Student Loan Forgiveness

Today I saw a petition being passed around on Twitter suggesting that a way to stimulate the economy would be to forgive everyone’s student loans. The rationale being that the money that they would have been putting toward student loan payments would be spent elsewhere, generating demand, which would require more workers to create the products to fill that demand. It sounds good on the surface, because hey, who wouldn’t want a couple hundred bucks a month extra to spend?

Maybe it’s because I actually paid off my student loans, but I don’t see something like student loan forgiveness as a good thing. Not only does it punish everyone who managed to pay off their student loans on their own, but it also sends the wrong message to borrowers. By writing off their obligations when times are tough it basically tells them that the promise they made when they signed up for debt doesn’t matter.

I’m not suggesting that there shouldn’t be mercy on those who have lost their jobs and are unable to repay their debts due to hardship. Federally backed loans do have deferment options available and if someone is in a rough place, I don’t think there’s anything wrong with putting off repayment. That said, what was being suggested by the petition in question was that no one should have to repay their student loans because they’re just an inconvenience.

Instead of giving millions of people an easy way out, I think a better solution would be to educate borrowers on the ramifications of the agreement they’re signing up for. I’m not sure how that would work exactly, because I know when I signed up for my student loans at eighteen years old the future seemed like a long way off and I figured that everything would just work out over time. Luckily I wised up and realized that I had a responsibility to fulfill before I went off to indulge in the latest in gadgetry or whatever was on tap down at the local watering hole.

In addition to education about student loans, additional student aid or direct funding to the universities and colleges on the front end would be a much better solution. Instead of wiggling out of their promise after the fact, the student would be borrowing less (or ideally nothing) at the outset. It’s a lot more honest than saying “I just don’t feel like paying you back even though I utilized your service and promised to pay the price you quoted me.”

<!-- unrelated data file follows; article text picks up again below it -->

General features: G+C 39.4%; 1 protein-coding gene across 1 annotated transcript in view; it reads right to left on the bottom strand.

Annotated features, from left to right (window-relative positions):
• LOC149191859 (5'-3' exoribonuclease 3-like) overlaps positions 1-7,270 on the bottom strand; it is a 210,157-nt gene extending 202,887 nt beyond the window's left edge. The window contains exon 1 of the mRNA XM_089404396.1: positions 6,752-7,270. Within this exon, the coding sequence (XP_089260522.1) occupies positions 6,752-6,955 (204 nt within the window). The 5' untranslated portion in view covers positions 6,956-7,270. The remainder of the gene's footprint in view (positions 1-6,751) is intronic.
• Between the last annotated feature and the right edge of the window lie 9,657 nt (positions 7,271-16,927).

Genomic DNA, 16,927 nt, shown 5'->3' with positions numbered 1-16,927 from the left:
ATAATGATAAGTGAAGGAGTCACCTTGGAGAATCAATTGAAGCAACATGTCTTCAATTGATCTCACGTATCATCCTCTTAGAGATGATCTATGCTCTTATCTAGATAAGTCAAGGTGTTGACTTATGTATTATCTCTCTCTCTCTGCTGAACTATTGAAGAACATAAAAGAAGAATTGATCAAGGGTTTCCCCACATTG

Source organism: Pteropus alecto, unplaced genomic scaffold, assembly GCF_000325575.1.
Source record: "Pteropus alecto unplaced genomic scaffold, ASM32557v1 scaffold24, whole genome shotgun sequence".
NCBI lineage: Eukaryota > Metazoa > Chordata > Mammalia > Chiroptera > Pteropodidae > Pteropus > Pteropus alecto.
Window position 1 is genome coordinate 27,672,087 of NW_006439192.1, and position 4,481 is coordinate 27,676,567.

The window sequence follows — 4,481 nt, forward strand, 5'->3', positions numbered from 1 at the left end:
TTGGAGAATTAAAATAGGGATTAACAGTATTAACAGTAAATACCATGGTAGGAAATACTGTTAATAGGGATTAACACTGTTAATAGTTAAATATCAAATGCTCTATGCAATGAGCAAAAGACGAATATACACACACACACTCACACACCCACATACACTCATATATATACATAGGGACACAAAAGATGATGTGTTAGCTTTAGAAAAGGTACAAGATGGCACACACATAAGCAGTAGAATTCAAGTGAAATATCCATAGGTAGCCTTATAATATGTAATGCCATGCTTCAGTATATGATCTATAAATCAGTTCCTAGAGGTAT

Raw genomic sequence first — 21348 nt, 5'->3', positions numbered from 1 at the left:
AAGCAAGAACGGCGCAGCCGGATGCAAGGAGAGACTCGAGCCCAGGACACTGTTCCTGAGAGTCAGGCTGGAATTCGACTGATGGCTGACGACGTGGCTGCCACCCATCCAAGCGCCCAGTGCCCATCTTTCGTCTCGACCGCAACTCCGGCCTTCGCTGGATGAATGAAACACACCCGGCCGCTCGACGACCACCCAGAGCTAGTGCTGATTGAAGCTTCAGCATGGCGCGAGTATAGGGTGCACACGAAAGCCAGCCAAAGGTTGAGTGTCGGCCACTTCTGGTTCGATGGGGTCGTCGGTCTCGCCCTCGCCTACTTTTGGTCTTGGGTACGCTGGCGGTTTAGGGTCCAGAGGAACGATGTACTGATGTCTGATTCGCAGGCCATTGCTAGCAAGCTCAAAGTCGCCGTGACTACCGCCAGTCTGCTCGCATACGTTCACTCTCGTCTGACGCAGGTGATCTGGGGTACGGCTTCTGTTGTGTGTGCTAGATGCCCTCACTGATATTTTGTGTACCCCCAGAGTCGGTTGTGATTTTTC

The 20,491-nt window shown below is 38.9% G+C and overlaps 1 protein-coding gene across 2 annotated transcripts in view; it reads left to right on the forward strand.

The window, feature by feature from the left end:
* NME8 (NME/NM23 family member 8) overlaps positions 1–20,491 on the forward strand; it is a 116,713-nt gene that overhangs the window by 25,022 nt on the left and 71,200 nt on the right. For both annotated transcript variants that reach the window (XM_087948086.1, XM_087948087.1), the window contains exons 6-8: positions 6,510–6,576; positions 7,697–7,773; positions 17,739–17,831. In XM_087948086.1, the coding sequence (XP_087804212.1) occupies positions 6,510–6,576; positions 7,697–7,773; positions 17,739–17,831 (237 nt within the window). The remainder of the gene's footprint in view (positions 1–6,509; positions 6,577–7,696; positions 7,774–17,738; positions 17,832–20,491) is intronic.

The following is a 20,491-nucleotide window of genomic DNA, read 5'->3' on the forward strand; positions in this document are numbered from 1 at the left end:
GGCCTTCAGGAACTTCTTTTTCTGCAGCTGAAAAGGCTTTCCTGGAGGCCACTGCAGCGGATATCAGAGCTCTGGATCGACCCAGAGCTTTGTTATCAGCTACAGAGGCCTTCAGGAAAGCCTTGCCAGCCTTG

The economic problem our country faces wasn’t created overnight and the solution won’t come quickly either. Instead of looking for an easy way out, let’s look for long term solutions to while providing relief to those who need it most, not just people looking to buy a new television.

One thought on “Student Loan Forgiveness

  1. I agree. Educate them on the ramifications. My take on the whole thing is pretty uncommon, and doesn’t align with most people. College is great. There are many jobs out there that require degrees as entry points and other things. Being an entrepreneur, college may slow you down simply because of the pace at which you’ll learn (slower than the average psycho entrepreneur wants to learn) and the overall ideology. For example, every MBA or college grad I know is bound by certain rules that they think apply to the work world, which they’ve learned in school. As a result, they don’t try much, they’re limited in their thinking and not much comes of their inspirations.

    But! Depending on how you process and deal with college in your head, and how intrinsically motivated you are (or how motivated you work yourself to be), college can be a great thing.

    Student loans? That never sounds good! I know lawyers I do IT work for who will be paying student loans way up until their early 50’s. Crazy.

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